Lat­est peace prize win­ner hon­ours No­bel in­ten­tions

Un­like some past se­lec­tions, this year’s No­bel Prize win­ner is a fit­ting choice, says

The Dominion Post - - Opinion -

This Sun­day the Nor­we­gian No­bel Com­mit­tee will award the 2017 No­bel Peace Prize to the In­ter­na­tional Cam­paign to Abol­ish Nu­clear Weapons (ICAN).

ICAN is re­ceiv­ing the prize for rais­ing aware­ness of the cat­a­strophic hu­man­i­tar­ian con­se­quences of nu­clear weapons use and for its ef­forts to pro­duce a treaty pro­hibit­ing such weapons.

Few peo­ple will dis­agree with this choice, es­pe­cially given the in­creas­ing ten­sions be­tween North Korea and the United States.

The award was es­tab­lished by the Fi­nal Tes­ta­ment of Al­fred No­bel, an ex­traor­di­nar­ily gifted in­ven­tor and shrewd busi­ness­man who amassed a for­tune in the late 19th cen­tury. He is fa­mous for in­vent­ing dy­na­mite. The in­ter­est ac­crued by No­bel’s vast es­tate funds an­nual prizes awarded to those who, dur­ing the pre­ced­ing year, con­ferred the great­est ben­e­fit on mankind.

There are five No­bel Prizes – for Physics, Chem­istry, Phys­i­ol­ogy or Medicine, Lit­er­a­ture, and Peace – and in 1968 Swe­den’s cen­tral bank es­tab­lished The Sveriges Riks­bank Prize in Eco­nomic Sciences in Mem­ory of Al­fred No­bel.

Un­like the other prizes which are awarded by Swedish in­sti­tu­tions, the No­bel Peace Prize is awarded by the Nor­we­gian No­bel Com­mit­tee, which was created by the Nor­we­gian Par­lia­ment in 1897. Ac­cord­ing to Al­fred No­bel’s will, the peace prize must be awarded to the person who has done the most or the best work for the broth­er­hood among na­tions, for the abo­li­tion or re­duc­tion of stand­ing armies, and for hold­ing and pro­mot­ing peace con­gresses.

It is easy to see the com­mit­tee’s ad­her­ence to this sim­ple cri­te­rion dur­ing its early years. The very first prize, for in­stance, was awarded jointly to Fred­eric Passy (an ac­tive cam­paigner for peace) and Henry Du­nant (one of the co­founders of the In­ter­na­tional Com­mit­tee of the Red Cross).

But since the end of the Sec­ond World War, the com­mit­tee has been sharply crit­i­cised for award­ing prizes to Henry Kissinger, Le Duc Tho, An­war al-Sa­dat,

Per­haps the com­mit­tee now se­lects high-pro­file actors in world af­fairs in or­der to at­tract at­ten­tion to the prize.

Me­nachem Be­gin, Yasser Arafat, Shi­mon Peres, Yitzhak Rabin, and US Pres­i­dent Bar­rack Obama.

It is dif­fi­cult to see how any of these men have done the most or the best work for the abo­li­tion or re­duc­tion of stand­ing armies. These men are en­meshed in the world of mil­i­tarism. None are com­mit­ted to a world with­out arms.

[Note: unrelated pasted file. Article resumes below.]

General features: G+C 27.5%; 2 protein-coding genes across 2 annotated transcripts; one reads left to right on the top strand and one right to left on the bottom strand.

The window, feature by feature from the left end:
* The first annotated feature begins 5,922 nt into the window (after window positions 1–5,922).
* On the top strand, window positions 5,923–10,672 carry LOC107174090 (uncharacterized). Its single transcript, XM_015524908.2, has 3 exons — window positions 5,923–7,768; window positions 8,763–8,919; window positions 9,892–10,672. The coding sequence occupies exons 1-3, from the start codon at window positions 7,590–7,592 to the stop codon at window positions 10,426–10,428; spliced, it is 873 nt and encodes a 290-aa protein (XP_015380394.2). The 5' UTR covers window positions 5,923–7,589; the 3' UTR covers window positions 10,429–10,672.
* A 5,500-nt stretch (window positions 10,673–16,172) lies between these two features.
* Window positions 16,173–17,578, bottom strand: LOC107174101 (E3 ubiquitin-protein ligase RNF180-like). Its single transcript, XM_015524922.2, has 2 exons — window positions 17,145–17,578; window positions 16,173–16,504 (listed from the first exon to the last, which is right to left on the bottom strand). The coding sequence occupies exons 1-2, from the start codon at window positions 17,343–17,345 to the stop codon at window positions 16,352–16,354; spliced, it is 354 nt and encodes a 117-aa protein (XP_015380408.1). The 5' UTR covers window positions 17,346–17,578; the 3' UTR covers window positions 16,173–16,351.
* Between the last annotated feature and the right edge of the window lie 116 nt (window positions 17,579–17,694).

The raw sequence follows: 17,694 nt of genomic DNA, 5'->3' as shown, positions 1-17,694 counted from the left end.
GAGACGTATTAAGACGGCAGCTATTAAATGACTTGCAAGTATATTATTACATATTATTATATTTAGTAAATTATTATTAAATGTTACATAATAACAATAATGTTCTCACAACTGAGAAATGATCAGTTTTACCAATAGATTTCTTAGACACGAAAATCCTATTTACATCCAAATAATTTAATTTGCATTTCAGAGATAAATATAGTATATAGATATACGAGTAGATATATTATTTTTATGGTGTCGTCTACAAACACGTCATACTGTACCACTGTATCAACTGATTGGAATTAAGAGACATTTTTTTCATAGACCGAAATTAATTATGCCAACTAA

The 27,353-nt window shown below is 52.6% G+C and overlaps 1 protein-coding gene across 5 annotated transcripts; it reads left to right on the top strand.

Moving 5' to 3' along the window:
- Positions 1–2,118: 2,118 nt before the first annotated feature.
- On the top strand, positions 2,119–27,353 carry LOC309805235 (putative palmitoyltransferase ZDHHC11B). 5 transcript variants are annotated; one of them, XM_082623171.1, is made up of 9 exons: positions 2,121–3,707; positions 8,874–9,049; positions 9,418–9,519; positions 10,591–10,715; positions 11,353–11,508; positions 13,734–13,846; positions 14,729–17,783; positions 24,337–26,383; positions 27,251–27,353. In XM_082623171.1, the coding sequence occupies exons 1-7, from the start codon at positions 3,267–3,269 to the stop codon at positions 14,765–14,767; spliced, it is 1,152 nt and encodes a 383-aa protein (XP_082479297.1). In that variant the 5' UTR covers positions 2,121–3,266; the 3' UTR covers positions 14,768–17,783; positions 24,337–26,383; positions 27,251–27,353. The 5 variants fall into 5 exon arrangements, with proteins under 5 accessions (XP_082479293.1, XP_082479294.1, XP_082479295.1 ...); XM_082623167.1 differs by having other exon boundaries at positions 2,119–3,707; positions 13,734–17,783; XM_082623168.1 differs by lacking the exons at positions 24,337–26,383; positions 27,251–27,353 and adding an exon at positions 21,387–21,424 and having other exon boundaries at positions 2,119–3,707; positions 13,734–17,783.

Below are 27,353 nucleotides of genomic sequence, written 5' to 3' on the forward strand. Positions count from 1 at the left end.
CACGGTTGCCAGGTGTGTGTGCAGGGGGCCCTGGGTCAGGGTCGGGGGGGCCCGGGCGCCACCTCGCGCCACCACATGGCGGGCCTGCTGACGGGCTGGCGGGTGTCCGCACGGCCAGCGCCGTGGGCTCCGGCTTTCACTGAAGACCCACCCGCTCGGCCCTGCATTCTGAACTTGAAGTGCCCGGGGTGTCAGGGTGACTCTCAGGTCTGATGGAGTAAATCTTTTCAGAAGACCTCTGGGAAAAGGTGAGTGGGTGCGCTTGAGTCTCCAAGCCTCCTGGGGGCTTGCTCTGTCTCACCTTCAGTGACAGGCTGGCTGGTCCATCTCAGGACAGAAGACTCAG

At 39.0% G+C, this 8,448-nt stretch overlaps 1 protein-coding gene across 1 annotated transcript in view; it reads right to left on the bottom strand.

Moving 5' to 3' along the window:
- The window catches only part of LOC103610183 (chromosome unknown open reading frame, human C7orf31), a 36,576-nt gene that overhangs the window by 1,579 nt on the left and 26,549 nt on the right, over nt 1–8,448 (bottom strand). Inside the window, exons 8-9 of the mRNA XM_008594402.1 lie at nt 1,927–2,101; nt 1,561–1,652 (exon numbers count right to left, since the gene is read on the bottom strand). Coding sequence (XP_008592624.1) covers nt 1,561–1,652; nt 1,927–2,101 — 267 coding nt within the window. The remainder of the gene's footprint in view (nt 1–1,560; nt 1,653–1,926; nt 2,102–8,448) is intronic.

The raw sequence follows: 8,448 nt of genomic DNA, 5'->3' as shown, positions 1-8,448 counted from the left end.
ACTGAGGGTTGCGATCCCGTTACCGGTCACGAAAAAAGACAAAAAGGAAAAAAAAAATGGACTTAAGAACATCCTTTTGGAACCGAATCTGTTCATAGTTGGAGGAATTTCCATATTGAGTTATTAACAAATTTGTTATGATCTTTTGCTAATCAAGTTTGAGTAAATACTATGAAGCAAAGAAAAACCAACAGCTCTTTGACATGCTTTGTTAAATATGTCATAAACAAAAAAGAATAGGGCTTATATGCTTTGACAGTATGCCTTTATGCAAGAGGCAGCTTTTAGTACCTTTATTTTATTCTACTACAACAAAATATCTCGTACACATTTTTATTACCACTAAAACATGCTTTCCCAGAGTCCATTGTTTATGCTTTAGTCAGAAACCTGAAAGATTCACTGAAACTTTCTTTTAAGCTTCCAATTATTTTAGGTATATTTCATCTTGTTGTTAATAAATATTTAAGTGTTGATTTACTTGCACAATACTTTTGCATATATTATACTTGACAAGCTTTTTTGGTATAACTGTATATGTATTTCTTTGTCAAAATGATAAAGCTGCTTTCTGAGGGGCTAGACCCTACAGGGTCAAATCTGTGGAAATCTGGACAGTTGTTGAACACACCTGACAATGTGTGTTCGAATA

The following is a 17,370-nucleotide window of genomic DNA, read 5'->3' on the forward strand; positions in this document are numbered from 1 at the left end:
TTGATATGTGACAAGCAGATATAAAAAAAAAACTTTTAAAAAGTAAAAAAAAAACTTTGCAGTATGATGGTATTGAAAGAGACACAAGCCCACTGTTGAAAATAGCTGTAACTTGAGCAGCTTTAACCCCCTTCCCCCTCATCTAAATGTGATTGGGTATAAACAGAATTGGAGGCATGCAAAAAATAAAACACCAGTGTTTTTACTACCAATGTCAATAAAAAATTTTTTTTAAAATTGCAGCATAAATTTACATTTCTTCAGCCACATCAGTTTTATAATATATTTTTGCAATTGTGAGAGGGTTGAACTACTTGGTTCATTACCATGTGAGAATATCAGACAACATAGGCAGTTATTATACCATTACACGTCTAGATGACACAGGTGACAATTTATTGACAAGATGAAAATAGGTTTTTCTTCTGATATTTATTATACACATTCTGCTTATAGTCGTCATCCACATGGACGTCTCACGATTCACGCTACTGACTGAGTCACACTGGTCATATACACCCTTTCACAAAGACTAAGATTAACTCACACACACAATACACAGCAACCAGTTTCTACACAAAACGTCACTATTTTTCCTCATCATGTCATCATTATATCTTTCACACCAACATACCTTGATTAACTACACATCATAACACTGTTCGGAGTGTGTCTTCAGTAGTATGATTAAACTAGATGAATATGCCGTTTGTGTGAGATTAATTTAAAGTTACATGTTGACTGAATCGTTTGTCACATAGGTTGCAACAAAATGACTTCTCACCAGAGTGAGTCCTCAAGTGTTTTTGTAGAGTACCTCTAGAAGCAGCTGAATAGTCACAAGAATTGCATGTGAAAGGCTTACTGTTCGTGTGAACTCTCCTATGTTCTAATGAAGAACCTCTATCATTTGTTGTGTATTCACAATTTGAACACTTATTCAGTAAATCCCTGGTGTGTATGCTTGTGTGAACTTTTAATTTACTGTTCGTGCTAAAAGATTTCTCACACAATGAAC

Gandhi would have been a bet­ter choice. Or per­haps one of our own peace re­searchers at Otago Uni­ver­sity’s Na­tional Cen­tre for Peace and Con­flict Stud­ies.

Last year, the prize went to Colom­bian Pres­i­dent Juan Manuel San­tos. Ac­cord­ing to the com­mit­tee, San­tos de­served the award for his res­o­lute ef­forts to bring his coun­try’s civil war to an end, a war that has cost the lives of at least 220,000 Colom­bians and dis­placed close to six mil­lion peo­ple.

Most peo­ple would agree that end­ing any of the world’s in­ter­nal armed con­flicts is a very com­mend­able en­deav­our, wor­thy of much ac­claim and ap­plause.

But the No­bel Peace Prize is not sup­posed to be awarded on those grounds.

One rea­son for those poor se­lec­tions, which have clearly de­vi­ated from No­bel’s in­tent, is the com­mit­tee’s com­po­si­tion. In 1948 the Nor­we­gian Par­lia­ment del­e­gated the se­lec­tion of the com­mit­tee’s mem­bers to the ma­jor po­lit­i­cal par­ties based on their re­sults from the pre­vi­ous Gen­eral Elec­tion. Up un­til that point the se­lec­tion of com­mit­tee mem­bers was de­bated pub­licly by par­lia­ment and based on the ‘‘peace’’ cre­den­tials of the var­i­ous can­di­dates.

Dur­ing the Cold War a con­sen­sus de­vel­oped within Nor­way’s po­lit­i­cal es­tab­lish­ment that the use of armed force is a fun­da­men­tal as­pect of the coun­try’s for­eign and de­fence poli­cies. That view is at odds with the world No­bel wanted to en­cour­age and help shape.

Per­haps the com­mit­tee now se­lects high-pro­file actors in world af­fairs in or­der to at­tract at­ten­tion to the prize, rather than us­ing the prize to at­tract at­ten­tion to in­di­vid­ual cham­pi­ons of peace. The prize­money ac­com­pa­ny­ing the award, now over US$1 mil­lion, would en­able grass­root ac­tivists and peace re­searchers to con­tinue their work for the world en­vis­aged by No­bel’s Fi­nal Tes­ta­ment.

When the com­mit­tee con­venes at the Oslo City Hall on De­cem­ber 10, the date Al­fred No­bel died, the award cer­e­mony and all the pageantry that sur­rounds it will, on this oc­ca­sion, re­spect their bene­fac­tor’s wishes. It will serve as a pow­er­ful re­minder that peace can­not be achieved through a bal­ance of ter­ror founded on the pos­ses­sion of nu­clear arms.

❚ Dr Damien Rogers is a se­nior lec­turer at the Cen­tre for De­fence and Se­cu­rity Stud­ies, Massey Uni­ver­sity, Albany.


A bust of Al­fred No­bel on dis­play in Stockholm, Swe­den.

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